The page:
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@bozhidar Maybe some of the contributions can go towards a paid TravisCI plan. I'd expect there'd be greater reliability and increased parallelism. Haven't investigated what's possible; perhaps @gonewest818 would have a better 💡?
That’s an option, but I’m not sure that this latest failure has anything with Travis, though. Generally I know virtually nothing about the advantages of the paid Travis plans as I’ve never used/needed them.
CircleCI offers more parallelism w/ paid plans; I'm not sure whether Travis does. In any case, that job passed: https://github.com/clojure-emacs/cider-nrepl/pull/502#issuecomment-363721795, but maybe another one'll fail. The non-determinism is annoying.
You don’t say. 🙂 I re-ran this 3 times before posting the comment on the ticket… I guess you have the magic touch.
Anyways, I’ve merged the first version of our new integrated profiler. Big thanks to @jmayaalv who worked on this. We should polish the UI a bit before releasing this, but we’re off to a good start!
As for subscriptions, I think that gets you priority support from Travis and perhaps a segregated set of infrastructure but I haven’t seen anything to indicate the feature set is any different behind the velvet rope.
I did recently (and for the first time) use Circle CI in relation to a pull request for cloverage because that project runs both services side by side.
The free CircleCI plan is a single builder at a time and there’s cap on usage per month. Adding money gets you more. But Circle CI tasks are “true” docker containers you can specify rather than the 10GB behemoth container Travis CI uses. Jobs are more configurable and launch directly into your test script without spending time in “before_install” “”install” “after_install” “before_script” etc
So that thing we do with libnettle and gnutls-clj would just be container config in Circle CI.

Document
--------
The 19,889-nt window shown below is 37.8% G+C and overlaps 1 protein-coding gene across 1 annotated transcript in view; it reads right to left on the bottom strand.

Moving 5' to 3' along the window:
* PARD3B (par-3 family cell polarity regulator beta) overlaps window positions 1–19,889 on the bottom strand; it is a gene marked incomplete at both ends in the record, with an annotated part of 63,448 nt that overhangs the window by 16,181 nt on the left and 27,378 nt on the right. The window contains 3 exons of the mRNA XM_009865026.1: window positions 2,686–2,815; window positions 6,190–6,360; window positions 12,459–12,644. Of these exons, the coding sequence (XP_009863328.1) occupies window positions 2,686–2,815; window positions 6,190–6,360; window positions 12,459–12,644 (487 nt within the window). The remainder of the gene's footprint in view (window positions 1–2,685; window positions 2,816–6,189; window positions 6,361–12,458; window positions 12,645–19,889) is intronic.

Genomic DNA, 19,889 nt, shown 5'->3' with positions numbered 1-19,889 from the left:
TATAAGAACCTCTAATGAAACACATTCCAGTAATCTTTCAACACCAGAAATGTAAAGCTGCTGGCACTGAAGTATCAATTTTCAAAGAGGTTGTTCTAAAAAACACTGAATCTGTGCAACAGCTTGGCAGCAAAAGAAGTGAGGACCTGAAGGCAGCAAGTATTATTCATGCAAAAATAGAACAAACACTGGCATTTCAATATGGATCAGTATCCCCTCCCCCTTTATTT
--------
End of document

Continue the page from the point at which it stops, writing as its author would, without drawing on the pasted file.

Before working with Circle CI I mistakenly estimated required build time per month based on the duration Travis CI jobs, but that isn’t the right comparison.
Circle CI ought to be more efficient, spending majority of the time on your tests rather than on environment setup.
> We offer a total of four free linux containers ($2400 annual value) for open-source projects. Simply keeping your project public will enable this for you! > We also offer the Seed plan free for OS X open-source projects. Contact us at <mailto:[email protected]|[email protected]> for access. If you are building a bigger open-source project and need more resources, let us know how we can help you!
Possible 1500 build minutes per month (if that’s the cap for OSS projects, unclear) might still be a problem in spite of what I just said above about efficiency.
if it was about $800 for a year i was gonna look at donating the money but it's quite pricey it seems
That’s generous. I like the people at both companies, by the way, lest any of this comes across as a slanted endorsement.
btw happy to take this discussion over to #devops if channel ops prefer to keep #cider on topic.
> I think I got it sorted with circleci customer support. A project admin (bbatsov or you) would need to email a request to <mailto:[email protected]|[email protected]> to request an open source discount. @bozhidar From @gonewest818. Let's give CircleCI a try. Perhaps it'll be more reliable than Travis.